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  1. Member vhelp's Avatar
    Join Date
    Mar 2001
    Location
    New York
    Search Comp PM
    Hi, last night, to my unfortunate surprise, my JVC HR-S3910U would no longer accept any tapes. Any. The unit keeps ejecting the tape.

    When I insert a tape, you can hear the tape load and then the machine appears to be trying to read the tape and then ejects it. It happens to commercial and home recorded tapes, SP and EP. This unit makes great EP recordings on fuji pro EP tapes. They look like SP recordings on regular vcrs that feature the svhs ep function.

    History. I do not know why this is happening all the sudden. I have never, ever moved the vcr. It is in its original place since the day I purchased it back in September 2001 at Circuit City in New York. And I admit honestly, I never miss-used the unit.

    1. Does anyone know exactly what causes this ?
    2. Can I fix it myself ? I am mechanically savy (maybe a rubber piece dried out, a belt perhaps)
    3. Or, do i need to send to a repair and what would the cost be ?

    I don't want to throw this out. It was mine from day one and I took very good care of it. No miss-alignment issues, perfect tracking when using the original tapes, etc..

    What you are thoughts?
    Thank you.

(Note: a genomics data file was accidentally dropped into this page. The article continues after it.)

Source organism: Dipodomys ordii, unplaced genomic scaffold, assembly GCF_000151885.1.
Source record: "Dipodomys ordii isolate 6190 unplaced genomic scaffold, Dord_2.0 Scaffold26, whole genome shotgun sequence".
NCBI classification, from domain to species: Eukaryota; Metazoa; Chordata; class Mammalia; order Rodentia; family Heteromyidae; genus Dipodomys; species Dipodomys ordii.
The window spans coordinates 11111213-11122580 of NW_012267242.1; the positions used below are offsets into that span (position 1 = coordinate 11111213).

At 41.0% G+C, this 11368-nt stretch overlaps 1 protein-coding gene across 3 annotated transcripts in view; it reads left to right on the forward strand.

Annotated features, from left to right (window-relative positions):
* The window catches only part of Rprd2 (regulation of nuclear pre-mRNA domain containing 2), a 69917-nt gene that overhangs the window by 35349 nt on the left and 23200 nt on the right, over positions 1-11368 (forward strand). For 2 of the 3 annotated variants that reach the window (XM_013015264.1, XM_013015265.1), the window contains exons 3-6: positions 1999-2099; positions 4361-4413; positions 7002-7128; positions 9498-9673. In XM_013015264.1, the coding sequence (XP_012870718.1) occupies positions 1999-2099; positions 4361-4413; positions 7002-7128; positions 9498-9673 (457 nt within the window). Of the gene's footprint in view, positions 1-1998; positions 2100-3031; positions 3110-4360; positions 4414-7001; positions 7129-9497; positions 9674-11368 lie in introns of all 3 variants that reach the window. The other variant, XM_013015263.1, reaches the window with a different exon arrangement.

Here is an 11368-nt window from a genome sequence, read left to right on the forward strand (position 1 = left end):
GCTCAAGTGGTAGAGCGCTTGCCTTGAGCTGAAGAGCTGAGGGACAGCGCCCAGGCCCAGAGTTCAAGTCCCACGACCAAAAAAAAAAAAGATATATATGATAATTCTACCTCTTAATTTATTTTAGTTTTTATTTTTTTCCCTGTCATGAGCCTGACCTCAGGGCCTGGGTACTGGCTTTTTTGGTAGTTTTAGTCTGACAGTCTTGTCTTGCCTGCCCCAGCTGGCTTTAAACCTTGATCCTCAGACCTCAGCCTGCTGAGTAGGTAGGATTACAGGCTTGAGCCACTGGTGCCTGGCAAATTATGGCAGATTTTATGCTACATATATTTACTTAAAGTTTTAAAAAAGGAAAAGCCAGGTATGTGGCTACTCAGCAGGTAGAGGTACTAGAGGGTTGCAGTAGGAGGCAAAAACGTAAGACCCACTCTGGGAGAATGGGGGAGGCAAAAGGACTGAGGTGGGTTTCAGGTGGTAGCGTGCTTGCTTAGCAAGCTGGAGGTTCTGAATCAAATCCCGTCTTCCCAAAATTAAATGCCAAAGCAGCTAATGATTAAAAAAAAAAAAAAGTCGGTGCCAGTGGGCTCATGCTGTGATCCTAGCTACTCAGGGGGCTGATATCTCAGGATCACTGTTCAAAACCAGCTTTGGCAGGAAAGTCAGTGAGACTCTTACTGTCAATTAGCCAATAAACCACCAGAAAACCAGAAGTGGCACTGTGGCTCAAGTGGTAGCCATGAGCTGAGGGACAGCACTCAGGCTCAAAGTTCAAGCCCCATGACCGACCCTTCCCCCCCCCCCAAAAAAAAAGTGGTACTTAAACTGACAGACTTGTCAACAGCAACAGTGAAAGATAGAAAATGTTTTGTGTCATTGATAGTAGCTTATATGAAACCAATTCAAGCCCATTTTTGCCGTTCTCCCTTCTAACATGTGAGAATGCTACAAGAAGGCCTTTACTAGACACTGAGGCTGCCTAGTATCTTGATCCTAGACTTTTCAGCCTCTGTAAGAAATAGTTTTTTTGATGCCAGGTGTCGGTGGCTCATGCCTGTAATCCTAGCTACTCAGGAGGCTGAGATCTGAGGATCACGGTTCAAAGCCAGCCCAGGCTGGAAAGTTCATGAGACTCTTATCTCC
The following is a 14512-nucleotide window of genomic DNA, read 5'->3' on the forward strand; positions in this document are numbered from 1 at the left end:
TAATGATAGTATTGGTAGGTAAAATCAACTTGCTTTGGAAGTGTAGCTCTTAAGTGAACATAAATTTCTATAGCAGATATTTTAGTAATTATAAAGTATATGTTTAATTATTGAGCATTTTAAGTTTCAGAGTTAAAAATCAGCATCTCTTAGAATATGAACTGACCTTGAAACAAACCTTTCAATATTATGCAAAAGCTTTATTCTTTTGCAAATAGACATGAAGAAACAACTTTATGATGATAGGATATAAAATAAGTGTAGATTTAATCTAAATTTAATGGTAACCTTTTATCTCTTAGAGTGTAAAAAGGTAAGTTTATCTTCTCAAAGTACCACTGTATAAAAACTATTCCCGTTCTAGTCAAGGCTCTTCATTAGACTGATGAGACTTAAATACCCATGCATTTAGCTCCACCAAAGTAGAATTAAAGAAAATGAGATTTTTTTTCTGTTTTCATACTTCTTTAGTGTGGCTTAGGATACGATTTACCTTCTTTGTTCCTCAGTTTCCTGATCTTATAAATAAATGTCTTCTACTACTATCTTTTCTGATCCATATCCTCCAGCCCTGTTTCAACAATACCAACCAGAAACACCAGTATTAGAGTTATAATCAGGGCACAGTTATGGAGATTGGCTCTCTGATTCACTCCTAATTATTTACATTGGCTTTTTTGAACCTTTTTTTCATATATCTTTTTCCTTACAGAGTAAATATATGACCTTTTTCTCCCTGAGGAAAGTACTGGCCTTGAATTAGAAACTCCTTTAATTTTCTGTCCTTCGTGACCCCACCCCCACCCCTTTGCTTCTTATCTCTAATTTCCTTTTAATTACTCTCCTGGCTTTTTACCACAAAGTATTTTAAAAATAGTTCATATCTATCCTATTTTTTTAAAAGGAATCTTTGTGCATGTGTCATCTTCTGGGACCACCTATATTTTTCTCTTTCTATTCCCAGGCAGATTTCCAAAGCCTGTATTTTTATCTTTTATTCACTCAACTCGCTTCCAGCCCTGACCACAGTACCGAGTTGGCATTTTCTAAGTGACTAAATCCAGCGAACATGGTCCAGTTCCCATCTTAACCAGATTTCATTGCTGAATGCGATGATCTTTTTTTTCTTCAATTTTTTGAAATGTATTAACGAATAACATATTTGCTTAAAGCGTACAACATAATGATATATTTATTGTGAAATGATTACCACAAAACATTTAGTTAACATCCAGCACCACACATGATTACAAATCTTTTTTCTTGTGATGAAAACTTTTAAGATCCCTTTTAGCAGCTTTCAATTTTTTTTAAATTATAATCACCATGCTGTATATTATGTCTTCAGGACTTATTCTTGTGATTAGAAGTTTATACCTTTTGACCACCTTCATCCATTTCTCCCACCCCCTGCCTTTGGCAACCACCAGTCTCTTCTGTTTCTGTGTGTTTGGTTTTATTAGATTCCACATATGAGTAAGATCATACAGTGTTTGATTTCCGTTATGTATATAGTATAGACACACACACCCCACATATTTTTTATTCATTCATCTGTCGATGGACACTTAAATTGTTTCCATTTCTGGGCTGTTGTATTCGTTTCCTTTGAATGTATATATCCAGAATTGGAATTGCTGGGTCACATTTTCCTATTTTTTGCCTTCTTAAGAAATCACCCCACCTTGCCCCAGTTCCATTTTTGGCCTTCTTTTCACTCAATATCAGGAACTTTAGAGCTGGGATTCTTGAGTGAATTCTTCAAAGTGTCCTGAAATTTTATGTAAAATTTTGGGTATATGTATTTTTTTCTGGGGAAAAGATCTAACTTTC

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  2. Member
    Join Date
    Mar 2008
    Location
    United States
    Search Comp PM
    I had a similar thing happen shortly after I bought a brand new s3500 way back when. It was repaired under warranty and the guy told
    me a protection circuit had tripped. Fast forward to just recently, the same thing appears to have happened again, and this time I'm out of luck,
    not worth getting repaired. I might have attempted it myself, if I knew what part was to blame.

    Have you tried operating it with the cover off (do it in subdued lighting because of the tape sensors) so you
    can see what is happenng?
    On mine, not only did the tape kind of load and immediately get spat out, but the video head did not spin up.
    Last edited by davexnet; 16th Sep 2016 at 18:37.
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  3. Fifteen years is an amazingly long run for a JVC vcr: I've never owned one that didn't tank on me within 18-24 months!

    No idea how you'd go about repairing it. I'd imagine its a sensor or belt issue, or something broke in the loading slot mechanism. Like davexnet said: try watching it operate with the cover off and see if you can spot something obviously mechanical. Its a long shot, but if you see something minor you might be able to tackle it yourself. With some models, a gear train under the bottom cover gets misaligned or a tooth breaks: this can be hard to see and harder to fix.